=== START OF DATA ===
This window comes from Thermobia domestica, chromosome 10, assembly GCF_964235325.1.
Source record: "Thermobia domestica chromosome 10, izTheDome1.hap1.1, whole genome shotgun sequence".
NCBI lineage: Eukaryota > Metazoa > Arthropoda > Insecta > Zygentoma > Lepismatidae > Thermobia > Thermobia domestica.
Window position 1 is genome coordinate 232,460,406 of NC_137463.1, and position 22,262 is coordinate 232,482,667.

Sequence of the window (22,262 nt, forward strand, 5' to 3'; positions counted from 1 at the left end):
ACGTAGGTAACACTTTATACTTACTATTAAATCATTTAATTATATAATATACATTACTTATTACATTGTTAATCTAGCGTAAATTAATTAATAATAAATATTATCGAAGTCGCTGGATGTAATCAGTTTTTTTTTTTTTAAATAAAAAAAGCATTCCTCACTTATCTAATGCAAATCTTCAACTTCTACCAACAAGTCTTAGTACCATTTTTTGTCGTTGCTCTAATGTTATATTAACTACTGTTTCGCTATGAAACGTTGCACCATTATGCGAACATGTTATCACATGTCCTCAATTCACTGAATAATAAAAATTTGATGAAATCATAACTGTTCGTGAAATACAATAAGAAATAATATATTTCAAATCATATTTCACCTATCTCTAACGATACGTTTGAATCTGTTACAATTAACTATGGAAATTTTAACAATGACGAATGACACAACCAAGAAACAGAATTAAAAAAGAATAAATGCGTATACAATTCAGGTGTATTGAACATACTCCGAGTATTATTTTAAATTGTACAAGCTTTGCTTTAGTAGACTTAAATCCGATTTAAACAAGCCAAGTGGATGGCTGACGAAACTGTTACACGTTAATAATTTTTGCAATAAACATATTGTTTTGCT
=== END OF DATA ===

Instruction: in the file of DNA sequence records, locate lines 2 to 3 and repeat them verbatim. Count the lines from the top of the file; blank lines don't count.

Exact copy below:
Source record: "Thermobia domestica chromosome 10, izTheDome1.hap1.1, whole genome shotgun sequence".
NCBI lineage: Eukaryota > Metazoa > Arthropoda > Insecta > Zygentoma > Lepismatidae > Thermobia > Thermobia domestica.